Strategic plan for those who seek value
Richard Edmondson sifts through an exclusive field and finds a British winner
Saturday 30 September 1995
If the Derby and King George VI and Queen Elizabeth Stakes winner does complete the hallowed troika, he will be only the second horse to do so, following Mill Reef in 1971.
In addition, he will join a club of two, comprising Paul Mellon's colt and Sea Bird II to have won the Derby and the Arc.
Lammtarra would also be the most callow winner of the race. The striking chestnut colt, who would be the sixth animal to win the race while undefeated, will be having just the fourth race of his life. The least experienced horse previously was scoring on a sixth outing. There is a very real possibility that Lammtarra may sign off for stud duties after a mission to the Breeders' Cup, leaving behind a career as lamented for its brevity as that of James Dean.
So much for the statistics, what do those who have made the horse think of his prospects? Walter Swinburn, who had Lammtarra's reins ripped from his hands and passed to Lanfranco Dettori after success in the Derby, remains the jockey who knows more about the colt than any other. After that victory in the Epsom rough house, Swinburn has no worries about the colt's combativeness, but there are other reservations.
"He's got the right battling qualities, but the ground would be a worry," he said this week. "He goes so well on the other that you wonder what would happen when it's soft. He's got that low action which suggests he might not handle heavy ground."
While Lammtarra has shown his best private form of the year recently, on the sodden Newmarket turf, the state of the terrain remains a worry for his sponsors, Godolphin.
Team Desert also saddles Balanchine (Swinburn's mount), who, like Strategic Choice, Luso and Pure Grain, will be flagged as running for Britain. Balanchine appeared to returning to her best when a runner up in the Prix Foy to Carnegie earlier this month, but that may be an illusion as the early part of the race was run at a tortoise-like pace.
The prospects of Strategic Choice were illuminated when Danjing, the horse he eats for breakfast, won at Newmarket on Thursday. Not that the colt needed much encouragement from his lead horse. The son of Alleged, a dual winner of this race, Strategic Choice looks as though he was designed in a tank factory and considerable physique is required in this equine version of Pamplona.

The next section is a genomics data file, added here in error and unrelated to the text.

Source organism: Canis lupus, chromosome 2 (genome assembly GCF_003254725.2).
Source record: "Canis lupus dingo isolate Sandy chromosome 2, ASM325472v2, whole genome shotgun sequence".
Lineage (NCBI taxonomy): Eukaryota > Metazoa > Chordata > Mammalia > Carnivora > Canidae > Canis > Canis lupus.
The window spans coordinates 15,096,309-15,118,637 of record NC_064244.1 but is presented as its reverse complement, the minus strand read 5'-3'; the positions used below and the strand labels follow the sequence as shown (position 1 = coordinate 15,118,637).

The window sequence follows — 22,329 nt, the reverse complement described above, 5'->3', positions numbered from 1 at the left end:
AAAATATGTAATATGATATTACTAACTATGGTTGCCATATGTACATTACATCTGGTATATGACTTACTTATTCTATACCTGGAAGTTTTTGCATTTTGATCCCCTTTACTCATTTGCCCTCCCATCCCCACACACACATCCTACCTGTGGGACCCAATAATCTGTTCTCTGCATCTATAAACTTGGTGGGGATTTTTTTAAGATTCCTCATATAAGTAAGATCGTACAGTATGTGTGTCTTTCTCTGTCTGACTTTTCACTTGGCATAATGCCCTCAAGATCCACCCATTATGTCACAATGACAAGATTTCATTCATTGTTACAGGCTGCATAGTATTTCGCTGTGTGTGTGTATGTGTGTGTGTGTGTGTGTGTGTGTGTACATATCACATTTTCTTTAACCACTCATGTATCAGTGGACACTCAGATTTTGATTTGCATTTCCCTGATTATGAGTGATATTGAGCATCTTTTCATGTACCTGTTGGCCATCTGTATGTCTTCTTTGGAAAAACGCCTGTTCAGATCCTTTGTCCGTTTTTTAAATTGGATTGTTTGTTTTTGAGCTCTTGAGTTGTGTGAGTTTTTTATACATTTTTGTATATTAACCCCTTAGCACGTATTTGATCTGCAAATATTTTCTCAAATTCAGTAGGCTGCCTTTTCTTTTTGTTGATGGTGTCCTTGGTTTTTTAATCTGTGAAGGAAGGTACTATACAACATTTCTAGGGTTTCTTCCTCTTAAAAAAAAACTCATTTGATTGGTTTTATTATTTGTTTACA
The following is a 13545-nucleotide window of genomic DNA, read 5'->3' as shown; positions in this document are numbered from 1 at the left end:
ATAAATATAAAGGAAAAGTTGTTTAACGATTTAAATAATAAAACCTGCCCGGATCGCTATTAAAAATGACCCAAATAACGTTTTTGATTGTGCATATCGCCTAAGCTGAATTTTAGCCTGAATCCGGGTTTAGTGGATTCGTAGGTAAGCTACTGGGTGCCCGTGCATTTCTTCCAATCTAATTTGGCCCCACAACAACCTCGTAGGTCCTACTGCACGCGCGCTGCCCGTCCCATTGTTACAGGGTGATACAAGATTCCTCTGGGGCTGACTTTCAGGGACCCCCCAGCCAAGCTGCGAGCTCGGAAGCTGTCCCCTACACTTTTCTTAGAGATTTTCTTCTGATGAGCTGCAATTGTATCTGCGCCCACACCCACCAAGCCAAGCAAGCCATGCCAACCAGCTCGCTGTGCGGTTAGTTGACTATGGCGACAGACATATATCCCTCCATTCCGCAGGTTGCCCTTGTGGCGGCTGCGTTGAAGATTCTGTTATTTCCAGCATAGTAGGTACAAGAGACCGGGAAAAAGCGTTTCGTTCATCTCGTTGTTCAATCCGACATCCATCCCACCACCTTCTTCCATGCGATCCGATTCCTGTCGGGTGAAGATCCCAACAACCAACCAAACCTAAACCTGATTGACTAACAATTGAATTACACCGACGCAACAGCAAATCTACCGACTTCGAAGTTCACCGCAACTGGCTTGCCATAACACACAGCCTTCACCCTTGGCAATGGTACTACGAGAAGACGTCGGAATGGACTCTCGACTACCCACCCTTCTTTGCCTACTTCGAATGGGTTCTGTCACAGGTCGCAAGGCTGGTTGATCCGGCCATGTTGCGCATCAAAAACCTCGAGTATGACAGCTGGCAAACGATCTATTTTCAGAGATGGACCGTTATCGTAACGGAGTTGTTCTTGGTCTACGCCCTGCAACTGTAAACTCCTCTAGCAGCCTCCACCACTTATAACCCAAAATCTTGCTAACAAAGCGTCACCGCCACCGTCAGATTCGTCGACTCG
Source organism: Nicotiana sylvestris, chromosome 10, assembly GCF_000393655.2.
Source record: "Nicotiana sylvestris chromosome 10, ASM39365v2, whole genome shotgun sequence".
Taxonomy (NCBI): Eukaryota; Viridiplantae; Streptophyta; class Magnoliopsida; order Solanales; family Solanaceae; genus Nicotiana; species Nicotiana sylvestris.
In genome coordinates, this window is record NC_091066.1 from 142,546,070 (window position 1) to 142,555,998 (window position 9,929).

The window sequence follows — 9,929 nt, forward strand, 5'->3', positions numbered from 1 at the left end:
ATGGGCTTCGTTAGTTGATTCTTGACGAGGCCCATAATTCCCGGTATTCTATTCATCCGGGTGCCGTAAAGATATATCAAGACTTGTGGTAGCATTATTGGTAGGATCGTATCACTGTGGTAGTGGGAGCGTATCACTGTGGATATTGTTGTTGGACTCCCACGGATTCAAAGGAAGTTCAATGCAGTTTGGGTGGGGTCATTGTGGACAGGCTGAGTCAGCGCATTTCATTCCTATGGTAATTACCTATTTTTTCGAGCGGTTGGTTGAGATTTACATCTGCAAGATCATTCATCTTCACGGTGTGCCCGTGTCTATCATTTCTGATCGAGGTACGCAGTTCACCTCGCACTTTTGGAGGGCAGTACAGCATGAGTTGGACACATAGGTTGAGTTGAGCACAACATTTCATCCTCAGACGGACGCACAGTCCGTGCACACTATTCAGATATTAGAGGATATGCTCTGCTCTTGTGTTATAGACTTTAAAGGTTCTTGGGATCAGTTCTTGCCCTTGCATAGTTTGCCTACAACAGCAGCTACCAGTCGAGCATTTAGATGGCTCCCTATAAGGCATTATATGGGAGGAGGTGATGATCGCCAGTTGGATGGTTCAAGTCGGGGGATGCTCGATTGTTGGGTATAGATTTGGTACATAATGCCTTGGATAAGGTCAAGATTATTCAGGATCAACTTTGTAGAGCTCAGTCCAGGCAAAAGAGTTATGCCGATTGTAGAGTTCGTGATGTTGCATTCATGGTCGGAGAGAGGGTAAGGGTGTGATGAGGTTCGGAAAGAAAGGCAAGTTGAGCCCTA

More importantly, there is form in his log. A good third to Lammtarra in the King George on unsuitably fast ground, Strategic Choice crushed the loftier reputations of Moonax and Vintage Crop in the Irish St Leger last time out.
That proves he has the stamina for an encounter that will be closer to a yomp than a race.
Martyn Arbib, Strategic Choice's owner, not only wants his horse to win the Arc, he would also like Lammtarra to lose it. Defeat for the Godolphin colt would keep another item of his property, Snurge, sitting comfortably as Britain's highest ever earner.
It may also be instructive that Paul Cole, who trains Strategic Choice, has not broken down over Fahd Salman's failure to stump up the supplementary fee for another Whatcombe inmate, Riyadian. He won with such ease at Ascot last week that many observers felt a venture to Longchamp was obligatory.
As ever, the French will give up the trophy as easily as a hyena surrenders a bone. Andre Fabre runs three, which is almost a skeleton staff for him, and it could be that the consistent Freedom Cry, the least fancied of his trio, emerges as the best. There are messages also about the Prix Vermeille winner Carling, although the strongest signal of all is that she was sold recently and it is hard to imagine anyone would pawn off a prospective Arc winner.
Of interest among the others is El Sembrador, the Argentinian horse who was supplemented this week. He should add a splash of colour from the pampas without figuring in the closing stages, rather like Gabriella Sabatini, really.
Sterner efforts should come from the Fabre team and Lammtarra, as long as his perfectly bred little feet do not get stuck in the mud. On balance, however, it may be that the French have fallen and the dominoes are still standing at the end of play, as the value lies with Strategic Choice.
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